A huge fire at a nature reserve has been described as a “significant blow” to restoration work on vitally important mossland.
Arsonists are believed to have started the fire at Heysham Moss and Lancashire Wildlife Trust fears it will take a number of years for the raised bog to recover.
North Lancashire Reserves Officer Reuben Neville said: “At this stage it is difficult to assess the long term impact of the fire, although the extent of the damage is one of the worst in recent years covering almost the entire raised bog.”
In recent years there has been a number of fires which have hampered the restoration of the site and continual regular ‘burns’ in the future could threaten the survival of several rare species.
Reuben said: “The intensity and regularity of fires on raised bogs can affect the impact that it has, but in most cases the effects can be both significant and long lasting. Apart from the obvious removal of the above ground vegetation, the flush of nutrients can encourage the re-growth and dominance of just a few of the more tolerant species at the expense of some of the rarer bog specialists.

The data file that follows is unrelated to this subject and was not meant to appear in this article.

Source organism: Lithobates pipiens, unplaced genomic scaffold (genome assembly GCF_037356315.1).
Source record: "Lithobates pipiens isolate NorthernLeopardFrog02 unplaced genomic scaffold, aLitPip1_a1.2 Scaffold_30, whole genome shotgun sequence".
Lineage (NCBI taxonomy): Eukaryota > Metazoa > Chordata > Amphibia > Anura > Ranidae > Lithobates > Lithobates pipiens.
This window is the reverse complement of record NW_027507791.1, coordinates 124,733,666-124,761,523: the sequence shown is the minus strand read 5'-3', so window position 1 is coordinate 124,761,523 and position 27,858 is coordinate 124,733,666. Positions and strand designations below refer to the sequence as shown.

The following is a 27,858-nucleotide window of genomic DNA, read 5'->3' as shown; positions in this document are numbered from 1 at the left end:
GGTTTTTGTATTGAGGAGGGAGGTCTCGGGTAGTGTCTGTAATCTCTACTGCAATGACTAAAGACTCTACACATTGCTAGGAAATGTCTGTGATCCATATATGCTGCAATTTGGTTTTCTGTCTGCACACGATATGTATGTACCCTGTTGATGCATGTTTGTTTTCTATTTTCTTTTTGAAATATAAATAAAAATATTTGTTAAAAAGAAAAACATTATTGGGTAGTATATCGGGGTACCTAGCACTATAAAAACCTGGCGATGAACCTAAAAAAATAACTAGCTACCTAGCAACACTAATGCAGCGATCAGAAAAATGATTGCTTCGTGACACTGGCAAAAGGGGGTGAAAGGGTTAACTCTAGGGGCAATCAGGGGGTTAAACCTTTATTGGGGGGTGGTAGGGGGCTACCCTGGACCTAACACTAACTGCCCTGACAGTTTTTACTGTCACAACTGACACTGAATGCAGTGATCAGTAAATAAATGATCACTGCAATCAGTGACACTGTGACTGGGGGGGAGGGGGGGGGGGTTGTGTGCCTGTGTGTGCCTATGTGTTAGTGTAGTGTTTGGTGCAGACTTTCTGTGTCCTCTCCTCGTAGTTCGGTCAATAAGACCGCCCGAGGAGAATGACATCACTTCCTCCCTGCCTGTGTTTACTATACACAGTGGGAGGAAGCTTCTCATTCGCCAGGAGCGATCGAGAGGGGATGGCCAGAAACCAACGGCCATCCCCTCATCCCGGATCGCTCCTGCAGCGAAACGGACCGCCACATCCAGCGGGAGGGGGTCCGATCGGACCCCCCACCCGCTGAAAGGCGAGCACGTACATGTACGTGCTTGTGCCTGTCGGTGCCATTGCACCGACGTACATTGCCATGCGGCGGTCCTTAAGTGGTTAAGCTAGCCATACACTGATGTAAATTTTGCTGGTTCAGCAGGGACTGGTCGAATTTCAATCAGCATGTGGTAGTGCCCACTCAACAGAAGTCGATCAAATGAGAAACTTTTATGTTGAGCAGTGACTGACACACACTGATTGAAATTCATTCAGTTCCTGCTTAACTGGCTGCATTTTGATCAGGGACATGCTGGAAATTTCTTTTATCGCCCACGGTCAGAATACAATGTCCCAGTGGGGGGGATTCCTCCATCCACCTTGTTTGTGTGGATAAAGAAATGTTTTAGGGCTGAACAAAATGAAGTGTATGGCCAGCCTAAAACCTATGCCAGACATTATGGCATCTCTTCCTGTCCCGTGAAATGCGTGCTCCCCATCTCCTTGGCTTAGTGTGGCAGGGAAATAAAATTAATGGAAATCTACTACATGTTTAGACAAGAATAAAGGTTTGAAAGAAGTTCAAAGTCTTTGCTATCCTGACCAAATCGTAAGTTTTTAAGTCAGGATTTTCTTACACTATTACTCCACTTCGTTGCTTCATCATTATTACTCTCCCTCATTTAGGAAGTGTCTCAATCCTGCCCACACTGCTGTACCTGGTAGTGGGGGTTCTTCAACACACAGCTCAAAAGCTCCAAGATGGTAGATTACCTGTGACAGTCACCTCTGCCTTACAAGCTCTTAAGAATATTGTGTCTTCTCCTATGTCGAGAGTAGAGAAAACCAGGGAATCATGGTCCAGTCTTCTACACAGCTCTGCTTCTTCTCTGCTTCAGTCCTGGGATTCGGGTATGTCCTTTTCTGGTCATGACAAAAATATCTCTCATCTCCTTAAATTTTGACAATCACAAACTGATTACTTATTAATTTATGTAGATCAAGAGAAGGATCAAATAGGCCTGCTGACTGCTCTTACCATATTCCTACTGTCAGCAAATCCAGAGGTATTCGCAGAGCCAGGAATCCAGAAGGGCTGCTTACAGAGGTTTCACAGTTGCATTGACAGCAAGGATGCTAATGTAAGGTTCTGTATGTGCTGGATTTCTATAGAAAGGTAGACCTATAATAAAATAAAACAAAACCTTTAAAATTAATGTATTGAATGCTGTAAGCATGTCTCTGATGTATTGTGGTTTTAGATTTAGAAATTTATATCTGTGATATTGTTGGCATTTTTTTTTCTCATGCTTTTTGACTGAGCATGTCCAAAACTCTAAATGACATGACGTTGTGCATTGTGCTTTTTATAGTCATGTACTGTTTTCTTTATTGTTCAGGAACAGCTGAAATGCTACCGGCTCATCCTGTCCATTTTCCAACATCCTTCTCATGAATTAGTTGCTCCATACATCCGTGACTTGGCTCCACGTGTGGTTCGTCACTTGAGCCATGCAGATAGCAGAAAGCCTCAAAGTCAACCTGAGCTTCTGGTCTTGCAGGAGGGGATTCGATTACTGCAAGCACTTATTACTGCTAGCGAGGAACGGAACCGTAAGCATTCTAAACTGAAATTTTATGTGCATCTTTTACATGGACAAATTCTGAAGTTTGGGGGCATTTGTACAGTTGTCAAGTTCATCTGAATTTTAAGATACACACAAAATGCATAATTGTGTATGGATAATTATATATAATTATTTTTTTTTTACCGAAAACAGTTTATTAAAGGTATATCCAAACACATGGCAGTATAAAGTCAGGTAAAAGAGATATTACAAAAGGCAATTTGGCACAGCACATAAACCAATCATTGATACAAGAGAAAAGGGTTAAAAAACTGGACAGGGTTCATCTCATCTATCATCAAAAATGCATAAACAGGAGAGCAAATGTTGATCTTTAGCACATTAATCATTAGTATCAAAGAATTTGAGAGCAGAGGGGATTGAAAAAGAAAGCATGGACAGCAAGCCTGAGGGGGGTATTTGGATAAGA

“Critically some of the important bog mosses can be damaged or lost completely. It is these ‘Sphagnum’ mosses as they are known, that are vital for a healthy and actively growing bog. With an ability to hold and absorb water they are crucial in regulating the flow of rainfall into the lower layers of peat, keeping the surface layers damp and eventually building up to form new peat.
“Fire can also change the surface of the peat itself reducing its water-holding capacity as well as leaving it susceptible to erosion and degradation.”
Wildlife Trust Communications Officer Alan Wright said: “We hope local people will be vigilant and keep an eye out for the people who start these fires. They are very damaging to wildlife and spoil these areas for everyone else.”